Phosphorylation at Y397 on FAK Is Required for Activation of Paxillin by CDCA and Enhanced Cell Motility and Tube Formation
We next sought to understand further the mechanism by which CDCA promotes FA formation in ECs. In this regard, CDCA also phosphorylated paxillin, a downstream signaling target of FAK at Tyr-118 on paxillin (Figure 3A). To confirm a requisite role for FAK phosphorylation at Y397 in this process, we used an HA-tagged adenoviral construct encoding a FAK with a mutation of Y397, the residue which is phosphorylated in response to CDCA (Figure 2D). Overexpression of Ad Y397F-FAK HA-tagged mutant was confirmed by immnobloting with HA antibody in Western blot analysis. FAK and paxillin activation in response to CDCA was examined by Western blot in ECs transduced with Ad GFP or Ad-Y397F-FAK mutant. CDCA-induced phosphorylation of FAK Y397 or paxillin Y118 was evident in cells transduced with Ad GFP control, but not in cells transduced with Ad-Y397F-FAK mutant (Figure 3B), indicating that phosphorylation of the tyrosine residue at 397 position on FAK is essential for activation of paxillin in the motility signaling pathway activated by CDCA.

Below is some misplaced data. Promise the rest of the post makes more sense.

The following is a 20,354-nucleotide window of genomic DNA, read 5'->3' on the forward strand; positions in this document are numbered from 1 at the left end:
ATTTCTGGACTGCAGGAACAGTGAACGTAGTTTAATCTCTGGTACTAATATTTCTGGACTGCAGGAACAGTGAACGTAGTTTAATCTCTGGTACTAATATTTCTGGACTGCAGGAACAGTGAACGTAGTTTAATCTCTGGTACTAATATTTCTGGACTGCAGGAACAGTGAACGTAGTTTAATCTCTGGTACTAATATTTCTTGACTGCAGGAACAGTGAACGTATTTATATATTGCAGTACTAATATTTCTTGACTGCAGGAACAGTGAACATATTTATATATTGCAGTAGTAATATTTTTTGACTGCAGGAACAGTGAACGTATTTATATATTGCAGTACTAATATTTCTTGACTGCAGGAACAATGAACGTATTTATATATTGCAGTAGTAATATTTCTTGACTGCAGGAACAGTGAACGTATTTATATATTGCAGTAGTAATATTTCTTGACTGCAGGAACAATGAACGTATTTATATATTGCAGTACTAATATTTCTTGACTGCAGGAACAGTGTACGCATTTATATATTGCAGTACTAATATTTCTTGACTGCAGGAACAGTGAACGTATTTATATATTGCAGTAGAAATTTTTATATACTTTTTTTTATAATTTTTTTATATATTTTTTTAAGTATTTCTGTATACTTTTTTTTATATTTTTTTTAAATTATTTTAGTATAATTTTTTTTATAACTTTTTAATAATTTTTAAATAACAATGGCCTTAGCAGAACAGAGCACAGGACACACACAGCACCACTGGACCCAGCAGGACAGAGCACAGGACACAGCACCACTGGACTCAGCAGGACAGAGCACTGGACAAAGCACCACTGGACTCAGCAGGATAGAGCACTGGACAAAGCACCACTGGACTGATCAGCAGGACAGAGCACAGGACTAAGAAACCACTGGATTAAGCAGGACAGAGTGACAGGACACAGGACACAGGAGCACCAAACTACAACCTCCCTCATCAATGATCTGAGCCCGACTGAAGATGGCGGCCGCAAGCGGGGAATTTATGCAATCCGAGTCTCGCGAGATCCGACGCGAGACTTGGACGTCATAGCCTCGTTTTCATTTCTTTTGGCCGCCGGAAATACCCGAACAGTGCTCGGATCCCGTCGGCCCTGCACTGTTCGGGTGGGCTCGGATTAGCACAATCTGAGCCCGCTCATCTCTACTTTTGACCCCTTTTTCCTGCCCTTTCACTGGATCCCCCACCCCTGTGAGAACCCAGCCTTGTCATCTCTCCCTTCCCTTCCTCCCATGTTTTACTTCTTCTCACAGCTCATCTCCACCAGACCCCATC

Next, to further corroborate a mechanistic role for FAK in CDCA-induced FA formation, FAK was silenced in ECs using FAK siRNA and cells were analyzed for motility and tube formation ability. A concentration-dependent decrease in FAK mRNA level was observed in response to FAK siRNA in cells with 30 nm FAK siRNA, effectively knocking down 75% of FAK mRNA levels (supplemental Figure IVA). CDCA significantly increased EC motility in control siRNA transfected group but not in FAK siRNA transfected groups as assessed by real-time cell motility (supplemental Figure IVB). A similar decrease in tube length formation in FAK siRNA transfected group was observed as compared to control siRNA transfected group (supplemental Figure IVC). To further confirm the role of phosphorylation of FAK at tyr-397 in EC motility and angiogenesis, we transduced ECs with either Ad GFP or Ad Y397F FAK mutant and then studied real-time cell motility and vascular tube formation assay in presence or absence of CDCA. There was a significant increase in EC motility in presence of CDCA in cells transduced with Ad GFP but not with Ad Y397F FAK mutant (Figure 3C). Similar increase in tube length formation in presence of CDCA was observed in ECs transduced with Ad GFP but not with Ad Y397F FAK mutant (Figure 3D). These studies indicate a critical role of FAK in FXR-induced EC motility and angiogenesis.